The Campaign for the California Desert today thanked Congress and the President for safeguarding nearly 500,000 acres of public land in southeastern California, protecting sensitive water resources, fragile wildlife habitat, recreation, and historic trails that drive tourism essential to the region’s economy. The California Desert Protection and Recreation Act became law as was part of a package of public lands bills–the John D. Dingell, Jr. Conservation, Management and Recreation Act–which the President signed into law today.

“This legislation is a huge win for conservation,” said Geary Hund, Executive Director, Mojave Desert Land Trust. “It ensures that some of the most important natural and cultural resources in the Mojave Desert will be protected and connected in perpetuity. It contributes to the creation of an interconnected system of reserves including Joshua Tree National Park, the Mojave Trails National Monument, and the Mojave National Preserve. These areas are critically important to maintaining the health of desert ecosystems and more specifically, they are important to iconic desert species such as desert tortoise and bighorn sheep.”

The California Desert measure, introduced as S. 67 and H.R. 376, designates 375,500 acres of wilderness and more than 70 miles of wild and scenic rivers, and adds 43,000 acres to Death Valley and Joshua Tree national parks. The bill, sponsored by Senators Dianne Feinstein and Kamala Harris, both (D-CA), and Representatives Paul Cook (R-CA), Juan Vargas (D-CA), and Pete Aguilar (D-CA), establishes the 81,800-acre Vinagre Wash Special Management Area in Imperial County to protect ecologically sensitive areas and Native American heritage sites. It also designates the 18,840-acre Alabama Hills National Scenic Area in Inyo County for continued recreational use.

“After many years of persistence, we are excited to see the cooperation and hard work of local stakeholders finally coming to fruition with the designation of the Alabama Hills National Scenic Area” said Matt Kingsley, 5th District – Inyo County Supervisor, “This bill recognizes the unique character of the Alabama Hills but also preserves the many activities of locals and visitors alike.”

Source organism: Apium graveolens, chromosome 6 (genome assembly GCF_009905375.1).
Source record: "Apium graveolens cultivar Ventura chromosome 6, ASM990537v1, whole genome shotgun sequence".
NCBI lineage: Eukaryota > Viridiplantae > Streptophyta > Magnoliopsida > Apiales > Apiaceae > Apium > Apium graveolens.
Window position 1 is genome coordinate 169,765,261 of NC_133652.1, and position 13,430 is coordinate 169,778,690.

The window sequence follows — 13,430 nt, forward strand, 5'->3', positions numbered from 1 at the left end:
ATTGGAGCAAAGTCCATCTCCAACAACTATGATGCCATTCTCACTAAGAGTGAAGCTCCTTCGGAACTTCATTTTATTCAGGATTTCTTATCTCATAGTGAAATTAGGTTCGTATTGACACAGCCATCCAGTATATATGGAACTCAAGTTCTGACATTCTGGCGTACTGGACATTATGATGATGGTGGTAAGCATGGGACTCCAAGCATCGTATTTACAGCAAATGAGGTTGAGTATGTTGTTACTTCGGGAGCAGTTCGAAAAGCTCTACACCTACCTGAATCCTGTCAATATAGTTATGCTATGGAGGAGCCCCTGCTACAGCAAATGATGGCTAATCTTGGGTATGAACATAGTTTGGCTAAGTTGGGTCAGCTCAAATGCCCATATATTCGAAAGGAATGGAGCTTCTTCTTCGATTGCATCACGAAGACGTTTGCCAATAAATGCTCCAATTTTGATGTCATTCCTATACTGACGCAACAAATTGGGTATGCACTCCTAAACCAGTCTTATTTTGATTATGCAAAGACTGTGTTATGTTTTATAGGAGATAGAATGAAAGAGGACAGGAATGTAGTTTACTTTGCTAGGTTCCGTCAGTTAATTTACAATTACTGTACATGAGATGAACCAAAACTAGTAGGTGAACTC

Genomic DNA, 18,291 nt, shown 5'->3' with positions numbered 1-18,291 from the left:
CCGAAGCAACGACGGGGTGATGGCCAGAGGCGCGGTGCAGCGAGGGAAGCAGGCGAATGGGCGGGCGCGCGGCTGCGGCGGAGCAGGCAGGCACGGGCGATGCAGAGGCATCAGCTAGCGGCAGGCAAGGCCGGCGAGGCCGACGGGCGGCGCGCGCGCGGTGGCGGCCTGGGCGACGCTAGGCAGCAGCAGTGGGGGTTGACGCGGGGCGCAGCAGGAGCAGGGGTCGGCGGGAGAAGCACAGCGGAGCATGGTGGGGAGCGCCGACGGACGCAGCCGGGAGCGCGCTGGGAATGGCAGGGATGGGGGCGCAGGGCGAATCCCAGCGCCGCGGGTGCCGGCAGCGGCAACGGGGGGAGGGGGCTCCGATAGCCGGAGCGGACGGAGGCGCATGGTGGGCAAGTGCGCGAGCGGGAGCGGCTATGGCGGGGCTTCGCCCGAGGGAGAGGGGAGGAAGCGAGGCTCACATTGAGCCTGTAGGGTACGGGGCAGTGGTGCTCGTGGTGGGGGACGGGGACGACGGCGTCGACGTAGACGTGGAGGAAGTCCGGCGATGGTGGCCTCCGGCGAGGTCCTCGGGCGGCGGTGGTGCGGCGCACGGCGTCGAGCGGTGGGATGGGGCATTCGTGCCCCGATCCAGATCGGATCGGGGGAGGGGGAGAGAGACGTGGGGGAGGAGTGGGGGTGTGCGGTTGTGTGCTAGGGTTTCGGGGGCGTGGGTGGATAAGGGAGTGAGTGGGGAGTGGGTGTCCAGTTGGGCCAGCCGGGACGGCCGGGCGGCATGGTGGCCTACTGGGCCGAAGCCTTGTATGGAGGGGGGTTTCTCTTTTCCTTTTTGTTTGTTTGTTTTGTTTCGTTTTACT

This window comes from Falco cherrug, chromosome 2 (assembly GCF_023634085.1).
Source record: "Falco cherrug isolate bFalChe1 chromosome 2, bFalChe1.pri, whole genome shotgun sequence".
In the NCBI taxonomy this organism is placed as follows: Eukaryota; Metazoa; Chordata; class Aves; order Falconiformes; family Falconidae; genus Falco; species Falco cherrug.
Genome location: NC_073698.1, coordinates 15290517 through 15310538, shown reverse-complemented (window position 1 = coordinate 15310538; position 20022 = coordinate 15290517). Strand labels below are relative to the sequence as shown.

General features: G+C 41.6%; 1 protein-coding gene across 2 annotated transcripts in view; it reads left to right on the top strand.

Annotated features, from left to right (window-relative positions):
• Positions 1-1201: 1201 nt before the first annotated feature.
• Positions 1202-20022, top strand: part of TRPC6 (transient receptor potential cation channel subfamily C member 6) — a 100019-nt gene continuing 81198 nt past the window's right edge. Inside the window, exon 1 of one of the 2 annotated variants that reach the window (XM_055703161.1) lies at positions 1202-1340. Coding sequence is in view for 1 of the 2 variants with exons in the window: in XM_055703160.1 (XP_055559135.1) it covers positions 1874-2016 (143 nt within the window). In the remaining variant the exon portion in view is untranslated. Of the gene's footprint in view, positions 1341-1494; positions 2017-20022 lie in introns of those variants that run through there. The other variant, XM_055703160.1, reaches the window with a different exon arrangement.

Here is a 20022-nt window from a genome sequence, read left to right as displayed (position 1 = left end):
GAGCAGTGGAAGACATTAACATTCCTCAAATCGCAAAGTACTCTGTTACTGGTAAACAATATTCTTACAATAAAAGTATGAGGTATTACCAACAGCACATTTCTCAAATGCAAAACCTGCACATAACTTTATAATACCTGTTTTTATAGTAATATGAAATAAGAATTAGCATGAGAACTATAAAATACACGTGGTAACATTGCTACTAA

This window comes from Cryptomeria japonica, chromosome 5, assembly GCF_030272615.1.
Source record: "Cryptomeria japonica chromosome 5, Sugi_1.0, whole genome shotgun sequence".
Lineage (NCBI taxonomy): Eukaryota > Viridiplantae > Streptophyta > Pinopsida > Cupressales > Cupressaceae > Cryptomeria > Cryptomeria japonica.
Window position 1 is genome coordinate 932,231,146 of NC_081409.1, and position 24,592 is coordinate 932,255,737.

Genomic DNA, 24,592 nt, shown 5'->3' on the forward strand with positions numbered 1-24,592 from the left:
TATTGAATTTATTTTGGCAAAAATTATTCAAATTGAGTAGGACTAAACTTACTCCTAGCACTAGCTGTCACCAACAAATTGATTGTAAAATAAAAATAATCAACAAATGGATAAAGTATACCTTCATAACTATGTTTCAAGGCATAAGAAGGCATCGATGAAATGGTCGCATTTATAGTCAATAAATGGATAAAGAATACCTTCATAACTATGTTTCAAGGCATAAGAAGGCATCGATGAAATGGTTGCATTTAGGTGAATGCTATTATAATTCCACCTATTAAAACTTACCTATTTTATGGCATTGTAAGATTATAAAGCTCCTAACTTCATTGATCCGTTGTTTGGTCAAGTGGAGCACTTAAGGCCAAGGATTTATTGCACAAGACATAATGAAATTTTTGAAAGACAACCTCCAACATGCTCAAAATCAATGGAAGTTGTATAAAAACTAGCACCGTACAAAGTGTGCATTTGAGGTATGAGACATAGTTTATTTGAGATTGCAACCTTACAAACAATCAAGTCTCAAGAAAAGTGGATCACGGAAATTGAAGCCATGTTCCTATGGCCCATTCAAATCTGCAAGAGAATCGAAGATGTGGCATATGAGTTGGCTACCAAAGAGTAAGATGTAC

“It’s great that the Whitewater River is receiving more protection,” said Pastora Mylene Feo, Pastora of ARTE Community Church, Baldwin Park. “We need to protect this place, because so many people depend on the river’s resources and enjoy its beauty.”

The signing of this bill into law is the culmination of a decades-long effort by Sen. Feinstein, along with other members of the congressional delegation, who worked with elected officials, business owners, veterans, local faith leaders, sportsmen, historians, conservationists and others to protect this unique landscape and preserve our desert heritage for future generations.

Barbara Durham, Tribal Historic Preservation Officer for the Timbisha Shoshone Tribe, thanked Senator Dianne Feinstein and Representative Paul Cook for their “persistence and leadership” in getting the bill passed. “This bill is important to the Timbisha people because it gives us peace of mind to know that more of our ancestral lands and sacred sites are finally going to receive the permanent protection that they deserve.”

Passage of the California Desert Protection and Conservation Act will boost the local economy.  Visitors from across the country and around the globe come to explore and enjoy the California Desert’s outstanding hiking, camping, and other outdoor recreation opportunities. The Outdoor Industry Association Found that outdoor recreation in California generates $92 billion in consumer spending, 691,000 jobs, $30.4 billion in wages and salaries and $6.2 billion in state and local tax revenue.

“On behalf of veterans across California, Vet Voice Foundation is gratified to see President Trump sign this public lands package,” said Vet Voice Foundation’s California State Director and Operation Iraqi Freedom veteran Kate Hoit. “As a veteran working in California to protect our lands, I know these protections and expansions are crucial to veteran reintegration. We rely on these public lands to reconnect with our loved ones and communities when we return home.”

By making conservation of public lands in the California desert a priority, the 116th Congress has contributed to an extraordinary American legacy of protected public lands that will be enjoyed and appreciated for generations to come.

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